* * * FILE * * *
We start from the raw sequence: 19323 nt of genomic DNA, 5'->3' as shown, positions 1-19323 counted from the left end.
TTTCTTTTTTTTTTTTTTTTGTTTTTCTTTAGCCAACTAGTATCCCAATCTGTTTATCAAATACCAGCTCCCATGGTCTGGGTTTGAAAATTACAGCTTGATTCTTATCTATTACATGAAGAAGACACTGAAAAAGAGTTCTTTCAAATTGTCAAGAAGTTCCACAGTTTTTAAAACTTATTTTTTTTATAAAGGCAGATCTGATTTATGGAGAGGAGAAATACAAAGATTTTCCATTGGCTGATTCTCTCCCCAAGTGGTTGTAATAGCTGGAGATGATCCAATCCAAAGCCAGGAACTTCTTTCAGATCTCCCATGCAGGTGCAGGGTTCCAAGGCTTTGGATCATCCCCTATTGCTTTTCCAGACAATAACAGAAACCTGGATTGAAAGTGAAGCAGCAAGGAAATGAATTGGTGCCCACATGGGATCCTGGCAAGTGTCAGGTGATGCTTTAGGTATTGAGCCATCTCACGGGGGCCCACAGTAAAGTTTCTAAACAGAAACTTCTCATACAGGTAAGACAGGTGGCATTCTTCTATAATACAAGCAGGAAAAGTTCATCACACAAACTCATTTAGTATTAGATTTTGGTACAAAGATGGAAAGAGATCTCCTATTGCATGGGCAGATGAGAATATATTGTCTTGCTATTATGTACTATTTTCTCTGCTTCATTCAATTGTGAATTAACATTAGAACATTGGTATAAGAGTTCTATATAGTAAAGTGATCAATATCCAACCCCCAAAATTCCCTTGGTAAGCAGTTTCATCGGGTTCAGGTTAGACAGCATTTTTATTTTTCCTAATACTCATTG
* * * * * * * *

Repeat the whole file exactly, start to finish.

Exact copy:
We start from the raw sequence: 19323 nt of genomic DNA, 5'->3' as shown, positions 1-19323 counted from the left end.
TTTCTTTTTTTTTTTTTTTTGTTTTTCTTTAGCCAACTAGTATCCCAATCTGTTTATCAAATACCAGCTCCCATGGTCTGGGTTTGAAAATTACAGCTTGATTCTTATCTATTACATGAAGAAGACACTGAAAAAGAGTTCTTTCAAATTGTCAAGAAGTTCCACAGTTTTTAAAACTTATTTTTTTTATAAAGGCAGATCTGATTTATGGAGAGGAGAAATACAAAGATTTTCCATTGGCTGATTCTCTCCCCAAGTGGTTGTAATAGCTGGAGATGATCCAATCCAAAGCCAGGAACTTCTTTCAGATCTCCCATGCAGGTGCAGGGTTCCAAGGCTTTGGATCATCCCCTATTGCTTTTCCAGACAATAACAGAAACCTGGATTGAAAGTGAAGCAGCAAGGAAATGAATTGGTGCCCACATGGGATCCTGGCAAGTGTCAGGTGATGCTTTAGGTATTGAGCCATCTCACGGGGGCCCACAGTAAAGTTTCTAAACAGAAACTTCTCATACAGGTAAGACAGGTGGCATTCTTCTATAATACAAGCAGGAAAAGTTCATCACACAAACTCATTTAGTATTAGATTTTGGTACAAAGATGGAAAGAGATCTCCTATTGCATGGGCAGATGAGAATATATTGTCTTGCTATTATGTACTATTTTCTCTGCTTCATTCAATTGTGAATTAACATTAGAACATTGGTATAAGAGTTCTATATAGTAAAGTGATCAATATCCAACCCCCAAAATTCCCTTGGTAAGCAGTTTCATCGGGTTCAGGTTAGACAGCATTTTTATTTTTCCTAATACTCATTG